Identification of T Cell Antigens for Precision-Targeted Immune Therapy of Cancer

Sofie Ramskov

Research output: Book/ReportPh.D. thesis

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Abstract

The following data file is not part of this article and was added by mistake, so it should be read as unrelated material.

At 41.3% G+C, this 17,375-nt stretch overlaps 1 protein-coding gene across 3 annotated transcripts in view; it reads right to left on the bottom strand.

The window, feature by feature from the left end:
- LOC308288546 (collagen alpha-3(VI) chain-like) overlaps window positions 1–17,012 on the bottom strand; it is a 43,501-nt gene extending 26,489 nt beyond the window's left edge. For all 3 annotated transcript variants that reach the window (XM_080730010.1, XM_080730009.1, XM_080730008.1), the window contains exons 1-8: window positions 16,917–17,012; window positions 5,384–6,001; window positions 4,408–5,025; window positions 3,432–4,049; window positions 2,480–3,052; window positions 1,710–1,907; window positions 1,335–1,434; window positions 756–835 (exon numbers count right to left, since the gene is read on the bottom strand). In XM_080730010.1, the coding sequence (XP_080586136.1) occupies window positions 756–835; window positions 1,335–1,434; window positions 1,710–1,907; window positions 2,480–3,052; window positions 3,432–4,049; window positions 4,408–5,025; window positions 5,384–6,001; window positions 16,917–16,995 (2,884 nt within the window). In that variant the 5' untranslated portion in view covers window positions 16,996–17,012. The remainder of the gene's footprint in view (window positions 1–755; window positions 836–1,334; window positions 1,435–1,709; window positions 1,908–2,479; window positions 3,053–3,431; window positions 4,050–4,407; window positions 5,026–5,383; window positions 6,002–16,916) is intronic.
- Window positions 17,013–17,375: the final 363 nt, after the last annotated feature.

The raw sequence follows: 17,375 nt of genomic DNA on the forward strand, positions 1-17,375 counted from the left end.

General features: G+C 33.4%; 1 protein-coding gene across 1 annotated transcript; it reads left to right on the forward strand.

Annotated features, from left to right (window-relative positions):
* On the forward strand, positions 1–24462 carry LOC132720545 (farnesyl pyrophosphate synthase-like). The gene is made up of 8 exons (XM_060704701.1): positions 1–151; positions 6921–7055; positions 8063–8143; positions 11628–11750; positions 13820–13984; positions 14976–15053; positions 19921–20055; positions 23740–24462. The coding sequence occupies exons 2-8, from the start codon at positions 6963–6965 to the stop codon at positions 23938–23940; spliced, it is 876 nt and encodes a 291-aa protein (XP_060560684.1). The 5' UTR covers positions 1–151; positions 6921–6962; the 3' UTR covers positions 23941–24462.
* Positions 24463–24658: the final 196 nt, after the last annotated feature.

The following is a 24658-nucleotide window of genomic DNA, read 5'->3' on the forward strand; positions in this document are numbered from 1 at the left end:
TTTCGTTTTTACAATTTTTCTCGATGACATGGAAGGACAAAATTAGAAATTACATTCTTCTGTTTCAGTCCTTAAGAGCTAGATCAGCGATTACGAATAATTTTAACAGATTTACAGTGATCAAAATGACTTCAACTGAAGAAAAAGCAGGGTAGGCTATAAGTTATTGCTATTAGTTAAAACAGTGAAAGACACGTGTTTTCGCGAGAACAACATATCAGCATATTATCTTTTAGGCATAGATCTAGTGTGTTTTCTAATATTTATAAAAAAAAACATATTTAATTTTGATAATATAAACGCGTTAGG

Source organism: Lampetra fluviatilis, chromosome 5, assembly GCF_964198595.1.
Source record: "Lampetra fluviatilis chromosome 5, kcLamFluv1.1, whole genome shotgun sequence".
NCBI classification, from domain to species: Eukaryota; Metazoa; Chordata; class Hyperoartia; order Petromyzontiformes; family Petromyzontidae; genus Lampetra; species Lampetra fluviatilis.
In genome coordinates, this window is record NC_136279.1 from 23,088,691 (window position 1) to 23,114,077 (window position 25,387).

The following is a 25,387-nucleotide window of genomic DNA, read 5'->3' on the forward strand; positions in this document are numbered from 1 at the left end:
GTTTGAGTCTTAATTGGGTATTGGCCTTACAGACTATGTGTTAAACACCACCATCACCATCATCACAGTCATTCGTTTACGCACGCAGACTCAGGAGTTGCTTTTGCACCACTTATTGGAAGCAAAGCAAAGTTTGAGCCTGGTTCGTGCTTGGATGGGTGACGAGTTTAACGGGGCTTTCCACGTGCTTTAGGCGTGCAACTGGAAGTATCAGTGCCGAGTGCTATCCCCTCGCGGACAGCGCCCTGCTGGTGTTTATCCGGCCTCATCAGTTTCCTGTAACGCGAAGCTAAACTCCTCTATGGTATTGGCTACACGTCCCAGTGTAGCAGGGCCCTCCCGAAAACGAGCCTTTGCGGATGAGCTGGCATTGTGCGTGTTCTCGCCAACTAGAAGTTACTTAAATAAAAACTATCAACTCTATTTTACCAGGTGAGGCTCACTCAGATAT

With unprecedented successes in recent years, cancer immune therapy has entered mainstream oncology and has, next to surgery, radiation and chemotherapy, been established as a fourth pillar of cancer treatment. However, despite its success, only a subgroup of patients benefit from treatment and a general problem with most immune therapies is that they are not specifically targeted to the patient’s tumors, but rather provide a general boost of immune activity. This translates into two issues. Firstly, the general activation of virtually all effector T cells of the immune system leads to substantial side effects from autoreactive T cells. Secondly, in patients with a lack of pre-existing T cell recognition of the tumor, efficacy is compromised. Precisiontargeted immune therapy aims to solve these issues by steering the T cells towards specific targets on the tumor. The presented thesis comprises four research papers with the common theme of identification and characterization of such T cell targets. In a first paper we identify four novel shared, overexpressed T cell antigens in breast cancer. We demonstrate an enrichment of T cell responses in patients compared to healthy donors and find that the peptides giving rise to T cell responses cluster in “immunological hotspots”. Breast cancer is one of the leading causes of cancer related deaths in women, but in terms of immune therapy much less explored than other types of cancer, partly due to a minimally described landscape of T cell targets. The study therefore provides an important contribution to the characterization of novel T cell targets for precision-targeted immune therapy and immunomonitoring of breast cancer. In a second paper, we describe the first identification of T cell targets derived from mutational products, so-called neoepitopes, in renal cell carcinoma patients. Tumors of renal cell carcinoma patients have the highest number of insertions and deletions of all cancers, mutation types expected to be highly immunogenic due to their low similarity to the original wildtype sequence. We therefore evaluate the immunogenicity of neopeptides originating from insertions and deletions compared to neopeptides originating from single nucleotide variations. Furthermore we compare tumor fragments and tumor cell lines as sources for whole exome sequencing and mutational mapping. In a third paper, we investigate the impact of neoantigen intratumor heterogeneity on T cell tumor immunity. Heterogeneity of tumors poses a big challenge for cancer treatment in general, not least for cancer immune therapy, where the outgrowth of tumor escape variants lead to failure of response. We observe a correlation between the burden of clonal neoantigens and overall survival in primary lung adenocarcinomas and we demonstrate that advanced non-small cell lung cancer and melanoma patients with tumors enriched for clonal neoantigens respond better to treatment with PD-1 and CTLA-4 checkpoint inhibitors. In line with these findings we further identify T cell responses against clonal neoepitopes in two non-small cell lung cancer patients, represented by a homogenous and a heterogeneous tumor. Lastly, in a fourth paper, we report a finding across three different cancer cohorts, that T cell recognition of neopeptides bound by the human leukocyte antigen (HLA)-C subtype compares to or even exceeds T cell recognition of neopeptides bound by HLA-A and -B subtypes. HLA-C has previously posed less attention in terms of cancer immunogenicity studies, partly explained by a previous lack of reagents and suitable prediction algorithms and partly explained by a lower expression, which has fostered an anticipation of lower immunogenicity. Based on our findings we argue that HLA-C might indeed play a substantial role in tumor cell recognition and advocate for the inclusion of HLA-C restricted (neo)peptides in future antigen-defined studies and therapy. Together these four studies contribute to the identification and characterization of novel targets for immune therapy of cancer and facilitate the development of precision-targeted strategies. With identification of new targets and the associated novel insights to what makes a good immune target, it is anticipated that precision-targeted immune therapy will raise the already successful bar of immune therapy.